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Does Sex Matter in Healthy Aging?

Research has shown that sex matters not only in the pathophysiology of aging and the presentation of many chronic diseases, but also in the metabolism of medications. This presentation will describe the current research into the differences in aging and presentation of chronic diseases between men and women including Alzheimer’s disease, cardiovascular disease, diabetes, and metabolism of statins.

NPs need to be aware of these differences when assessing, diagnosing, and treating their male and female patients.

NPs need to be aware of, and advocate for the inclusion of women in research and clinical trials when chronic diseases and metabolism of medications are being studied.

After attending this presentation, NPs will be able to:
• Summarize the differences in the presentation of common chronic diseases between men and women.
• Describe the differences in adverse effects of statins between men and women.
• Critically appraise the role of nurse practitioners in evaluation and treatment of male and female patients in regard to differences in drug metabolism.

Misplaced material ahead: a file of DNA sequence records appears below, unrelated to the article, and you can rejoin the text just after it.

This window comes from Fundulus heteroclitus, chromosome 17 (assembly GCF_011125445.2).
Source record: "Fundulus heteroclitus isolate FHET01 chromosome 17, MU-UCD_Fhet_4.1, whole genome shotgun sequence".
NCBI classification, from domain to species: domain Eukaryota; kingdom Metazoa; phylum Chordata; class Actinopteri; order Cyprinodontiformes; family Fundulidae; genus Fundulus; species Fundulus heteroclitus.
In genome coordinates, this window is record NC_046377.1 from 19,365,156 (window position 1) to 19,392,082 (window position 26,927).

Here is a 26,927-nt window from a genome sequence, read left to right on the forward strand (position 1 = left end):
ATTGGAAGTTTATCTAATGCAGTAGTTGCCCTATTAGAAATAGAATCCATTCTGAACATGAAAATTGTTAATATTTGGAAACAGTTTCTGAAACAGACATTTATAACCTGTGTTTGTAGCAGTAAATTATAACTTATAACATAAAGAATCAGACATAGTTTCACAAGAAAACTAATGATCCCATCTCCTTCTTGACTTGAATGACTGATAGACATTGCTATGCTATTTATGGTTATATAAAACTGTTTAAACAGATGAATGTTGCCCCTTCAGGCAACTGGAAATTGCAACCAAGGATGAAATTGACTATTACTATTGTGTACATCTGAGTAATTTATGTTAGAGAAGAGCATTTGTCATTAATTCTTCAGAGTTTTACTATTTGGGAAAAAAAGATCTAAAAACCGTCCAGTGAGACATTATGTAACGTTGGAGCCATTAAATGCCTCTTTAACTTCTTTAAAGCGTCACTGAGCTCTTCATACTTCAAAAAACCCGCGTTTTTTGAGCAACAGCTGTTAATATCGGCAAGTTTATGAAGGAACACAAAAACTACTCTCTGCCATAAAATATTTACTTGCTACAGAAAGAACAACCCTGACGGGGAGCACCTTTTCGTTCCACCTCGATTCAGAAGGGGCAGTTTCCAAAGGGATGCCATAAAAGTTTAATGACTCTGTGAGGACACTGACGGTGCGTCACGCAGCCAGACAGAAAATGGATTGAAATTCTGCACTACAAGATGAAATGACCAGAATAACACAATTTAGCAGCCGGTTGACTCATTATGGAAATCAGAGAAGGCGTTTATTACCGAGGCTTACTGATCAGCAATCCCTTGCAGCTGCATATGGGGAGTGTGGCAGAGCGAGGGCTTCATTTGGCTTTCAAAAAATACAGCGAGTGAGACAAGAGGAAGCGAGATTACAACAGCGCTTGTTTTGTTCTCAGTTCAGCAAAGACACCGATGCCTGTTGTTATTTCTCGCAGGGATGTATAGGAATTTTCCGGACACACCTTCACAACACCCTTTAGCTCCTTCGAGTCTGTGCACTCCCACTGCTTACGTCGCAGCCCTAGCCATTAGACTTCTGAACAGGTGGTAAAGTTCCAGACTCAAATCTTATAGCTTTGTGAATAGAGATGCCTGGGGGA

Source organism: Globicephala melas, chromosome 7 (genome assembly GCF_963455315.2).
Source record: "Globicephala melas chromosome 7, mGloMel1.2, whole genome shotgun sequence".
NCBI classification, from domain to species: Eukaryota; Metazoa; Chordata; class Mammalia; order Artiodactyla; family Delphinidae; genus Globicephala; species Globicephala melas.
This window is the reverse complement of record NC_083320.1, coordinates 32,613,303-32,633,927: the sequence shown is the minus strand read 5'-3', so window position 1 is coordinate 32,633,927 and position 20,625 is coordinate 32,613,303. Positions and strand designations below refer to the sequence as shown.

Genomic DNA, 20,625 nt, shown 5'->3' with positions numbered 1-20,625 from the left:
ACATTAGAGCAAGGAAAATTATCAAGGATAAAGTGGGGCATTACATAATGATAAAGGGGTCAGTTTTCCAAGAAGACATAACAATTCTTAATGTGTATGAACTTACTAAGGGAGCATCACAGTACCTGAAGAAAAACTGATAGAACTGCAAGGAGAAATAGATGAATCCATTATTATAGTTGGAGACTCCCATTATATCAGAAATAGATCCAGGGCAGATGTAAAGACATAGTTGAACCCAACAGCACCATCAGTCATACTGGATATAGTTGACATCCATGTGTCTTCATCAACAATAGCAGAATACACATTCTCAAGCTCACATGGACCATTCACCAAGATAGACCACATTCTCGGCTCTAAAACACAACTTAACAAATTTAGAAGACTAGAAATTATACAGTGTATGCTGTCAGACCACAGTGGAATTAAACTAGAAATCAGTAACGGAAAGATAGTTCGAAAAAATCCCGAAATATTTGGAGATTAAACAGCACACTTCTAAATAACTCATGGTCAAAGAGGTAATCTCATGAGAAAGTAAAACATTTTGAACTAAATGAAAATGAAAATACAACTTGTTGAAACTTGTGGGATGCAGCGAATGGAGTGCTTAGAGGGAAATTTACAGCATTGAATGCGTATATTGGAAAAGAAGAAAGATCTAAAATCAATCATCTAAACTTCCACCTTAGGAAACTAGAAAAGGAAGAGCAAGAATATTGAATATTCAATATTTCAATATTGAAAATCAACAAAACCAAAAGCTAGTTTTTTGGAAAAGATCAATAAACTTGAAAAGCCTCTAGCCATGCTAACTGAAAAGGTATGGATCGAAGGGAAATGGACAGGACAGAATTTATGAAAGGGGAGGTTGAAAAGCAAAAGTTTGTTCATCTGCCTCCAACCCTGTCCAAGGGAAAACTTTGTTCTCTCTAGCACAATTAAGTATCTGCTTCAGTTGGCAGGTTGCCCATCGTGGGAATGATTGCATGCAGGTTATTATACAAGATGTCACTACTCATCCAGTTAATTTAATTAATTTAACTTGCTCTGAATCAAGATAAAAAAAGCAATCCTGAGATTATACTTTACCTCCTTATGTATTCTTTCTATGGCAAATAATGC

• Describe needed changes in practice, teaching, and research that will include the differences between men and women in clinical trials for medications and the study of diseases based on sex differences.

This presentation will discuss current research on the following topics:
• Twice as many women have Alzheimer’s disease as men.
• The effects of cardiovascular disease are different for men vs. women: sex differences in the vasculature show that microvascular disease is a greater contributor to cardiovascular disease in women than in men, whereas obstructive coronary artery disease is a greater contributor in men than in women.
• Women experience adverse drug reactions (ADRs) twice as often as men, yet the role of sex as a biological factor is poorly understood. Most drugs were based on clinical trials with men, highlighting that the practice of prescribing equal doses to both men and women neglects sex differences in pharmacokinetics and dimorphisms in body weight, risking overmedication of women, and contributes to female-biased adverse drug reactions. Therefore, NPs need to be aware of the differences in pathophysiology of chronic diseases and drug metabolism between their male and female patients in order to treat appropriately.


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